This is part two of a week-long, five-part series during which Kelly Waldron will delve into the controversial issue of senior driving. From recognizing the warning signs to having difficult conversations to taking away the keys and finding alternate transportation, it’s an important issue that plagues many families across New Jersey, one of which will share their very personal story.

Driving signifies independence, but as people age, the body changes, reaction times are different and it may not be as easy or as safe as it once was.

“It’s not uncommon for elderly drivers to begin limiting their driving on their own. If they have some eye difficulties or if their reactions are slower then they once were, they may take certain routes and drive certain roads or stop driving when it’s dark,” said Terri Wilson, Caregiver Initiative Specialist with the State Division of Aging Services.

But, what if they don’t notice any changes? What are the signs to look for?

“You may notice dents on the car, scrapes on the tires or dings in the mailbox. There may be unexplained traffic tickets. But, rather than jump to conclusions, take the time to observe the person in question. If you get a chance, make up some excuses to drive with them to the store. Start looking to see if they’re signaling properly and make sure they’re not stopping for no reason while they’re behind the wheel,” said Wilson.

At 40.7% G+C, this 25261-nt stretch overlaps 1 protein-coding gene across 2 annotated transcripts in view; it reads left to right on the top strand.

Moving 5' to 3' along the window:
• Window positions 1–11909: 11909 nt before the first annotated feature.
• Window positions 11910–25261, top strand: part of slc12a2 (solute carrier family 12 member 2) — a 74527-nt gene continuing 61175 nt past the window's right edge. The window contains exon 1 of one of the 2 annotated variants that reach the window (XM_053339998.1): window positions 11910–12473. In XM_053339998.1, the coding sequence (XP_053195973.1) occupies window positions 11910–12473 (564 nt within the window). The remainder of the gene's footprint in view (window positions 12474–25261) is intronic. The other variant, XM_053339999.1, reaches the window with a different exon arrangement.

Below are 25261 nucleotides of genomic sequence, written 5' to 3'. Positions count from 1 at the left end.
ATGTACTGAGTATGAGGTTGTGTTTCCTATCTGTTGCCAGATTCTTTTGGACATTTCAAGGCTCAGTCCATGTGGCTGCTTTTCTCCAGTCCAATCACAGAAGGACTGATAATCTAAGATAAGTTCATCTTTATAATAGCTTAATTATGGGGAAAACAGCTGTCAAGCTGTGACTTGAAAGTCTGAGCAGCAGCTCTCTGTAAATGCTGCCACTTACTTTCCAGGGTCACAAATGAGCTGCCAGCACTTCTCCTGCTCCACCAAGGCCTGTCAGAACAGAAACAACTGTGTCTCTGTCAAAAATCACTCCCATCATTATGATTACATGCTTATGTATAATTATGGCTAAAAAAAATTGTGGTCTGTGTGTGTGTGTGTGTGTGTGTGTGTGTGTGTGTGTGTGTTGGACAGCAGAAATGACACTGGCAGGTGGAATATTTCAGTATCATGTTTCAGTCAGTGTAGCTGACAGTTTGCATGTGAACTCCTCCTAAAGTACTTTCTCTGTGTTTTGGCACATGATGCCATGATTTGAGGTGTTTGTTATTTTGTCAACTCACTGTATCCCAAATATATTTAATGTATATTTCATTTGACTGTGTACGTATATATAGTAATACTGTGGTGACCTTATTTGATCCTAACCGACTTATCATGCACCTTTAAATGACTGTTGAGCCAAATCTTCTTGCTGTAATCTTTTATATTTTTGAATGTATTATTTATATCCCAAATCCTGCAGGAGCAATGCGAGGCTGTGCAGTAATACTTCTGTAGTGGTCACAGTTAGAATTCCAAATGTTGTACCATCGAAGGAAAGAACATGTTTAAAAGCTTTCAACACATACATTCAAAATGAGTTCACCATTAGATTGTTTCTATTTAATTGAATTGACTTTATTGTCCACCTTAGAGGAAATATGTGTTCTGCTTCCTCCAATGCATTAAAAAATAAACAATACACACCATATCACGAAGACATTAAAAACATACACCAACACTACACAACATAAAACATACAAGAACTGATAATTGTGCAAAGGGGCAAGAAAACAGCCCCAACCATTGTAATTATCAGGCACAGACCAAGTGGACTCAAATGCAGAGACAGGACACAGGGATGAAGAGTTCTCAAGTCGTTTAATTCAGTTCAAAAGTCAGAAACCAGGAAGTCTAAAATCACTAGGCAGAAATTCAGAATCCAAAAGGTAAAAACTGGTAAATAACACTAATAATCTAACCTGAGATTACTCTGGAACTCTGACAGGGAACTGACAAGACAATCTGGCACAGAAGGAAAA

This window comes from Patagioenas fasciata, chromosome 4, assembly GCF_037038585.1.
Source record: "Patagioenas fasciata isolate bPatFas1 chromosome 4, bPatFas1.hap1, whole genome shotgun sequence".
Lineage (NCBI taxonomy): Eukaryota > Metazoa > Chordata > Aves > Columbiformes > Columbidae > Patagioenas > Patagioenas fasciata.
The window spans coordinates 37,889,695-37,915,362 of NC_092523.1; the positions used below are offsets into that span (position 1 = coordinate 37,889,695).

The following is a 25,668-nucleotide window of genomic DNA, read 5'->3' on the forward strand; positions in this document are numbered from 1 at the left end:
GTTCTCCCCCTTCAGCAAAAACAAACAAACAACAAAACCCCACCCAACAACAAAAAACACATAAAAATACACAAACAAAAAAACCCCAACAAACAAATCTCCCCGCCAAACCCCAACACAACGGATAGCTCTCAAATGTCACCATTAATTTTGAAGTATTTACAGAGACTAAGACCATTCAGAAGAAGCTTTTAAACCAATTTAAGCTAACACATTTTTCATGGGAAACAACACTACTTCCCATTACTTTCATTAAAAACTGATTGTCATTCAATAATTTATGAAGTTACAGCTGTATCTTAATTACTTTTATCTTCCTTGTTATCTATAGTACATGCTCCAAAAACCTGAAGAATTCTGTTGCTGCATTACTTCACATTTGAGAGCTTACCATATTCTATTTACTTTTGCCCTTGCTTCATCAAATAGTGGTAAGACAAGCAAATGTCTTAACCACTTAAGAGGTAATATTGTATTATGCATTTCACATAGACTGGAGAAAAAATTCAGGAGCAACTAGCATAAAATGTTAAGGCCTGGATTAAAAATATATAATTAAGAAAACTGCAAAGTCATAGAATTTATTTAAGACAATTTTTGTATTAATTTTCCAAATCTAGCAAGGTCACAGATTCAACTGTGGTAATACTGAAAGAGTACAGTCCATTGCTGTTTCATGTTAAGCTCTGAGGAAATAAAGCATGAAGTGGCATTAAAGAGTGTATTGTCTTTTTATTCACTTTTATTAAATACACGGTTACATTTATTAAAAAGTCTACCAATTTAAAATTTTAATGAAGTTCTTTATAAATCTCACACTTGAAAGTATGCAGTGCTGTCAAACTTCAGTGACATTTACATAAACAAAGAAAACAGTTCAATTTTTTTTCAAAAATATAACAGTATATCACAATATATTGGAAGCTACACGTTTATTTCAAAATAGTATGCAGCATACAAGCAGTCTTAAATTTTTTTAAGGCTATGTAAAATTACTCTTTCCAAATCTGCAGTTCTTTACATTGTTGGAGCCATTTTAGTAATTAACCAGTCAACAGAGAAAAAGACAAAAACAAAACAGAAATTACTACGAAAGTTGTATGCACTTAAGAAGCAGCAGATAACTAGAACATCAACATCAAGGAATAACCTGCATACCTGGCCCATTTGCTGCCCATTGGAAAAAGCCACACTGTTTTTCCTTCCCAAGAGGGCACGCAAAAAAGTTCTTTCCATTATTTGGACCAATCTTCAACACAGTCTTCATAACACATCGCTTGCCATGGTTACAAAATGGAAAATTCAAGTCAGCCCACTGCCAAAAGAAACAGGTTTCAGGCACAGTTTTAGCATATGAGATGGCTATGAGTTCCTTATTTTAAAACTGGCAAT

“The ability to drive is so important to us. It helps us stay independent, so it’s a very sensitive and very personal topic,” said Lavelle Jones, Deputy State Coordinator of the AARP New Jersey Driver Safety Program. “We have different courses that we offer for seniors to help them self-evaluate. It’s important to look at the condition of the car and take notice of any new scrapes or dents. It’s important to be aware of how their bodies feel while behind the wheel. They need to be comfortable.”

Like Wilson, Jones says it’s very important to take the time to evaluate and observe.

“If you take a drive with your Aunt Sally today and she happens to run over a curb. Don’t run home right away and say she has a driving problem and we need to talk with her,” said Jones. “You need to watch and observe her over time because this is a very sensitive thing and you don’t want to jump into a conversation when it’s really not necessary.”

In the event that you notice driving issues over time, that is when the difficult conversation can begin.

For seniors who may want to self-check their driving abilities on a regular basis, the AARP also offers a program called Car Fit in which drivers can bring their cars to a designated location where a series of tests and reviews are conducted.

“Is the car the right fit? Comfort is very important. We’ll look at the person seated in the car, we’ll see where the seat belt hits, what the space is like between chest and steering wheel. We’ll also ask the person to drive and see how they turn the wheel and use signals. It’s basically a behind the wheel review and the person walks away with recommendations,” said Jones.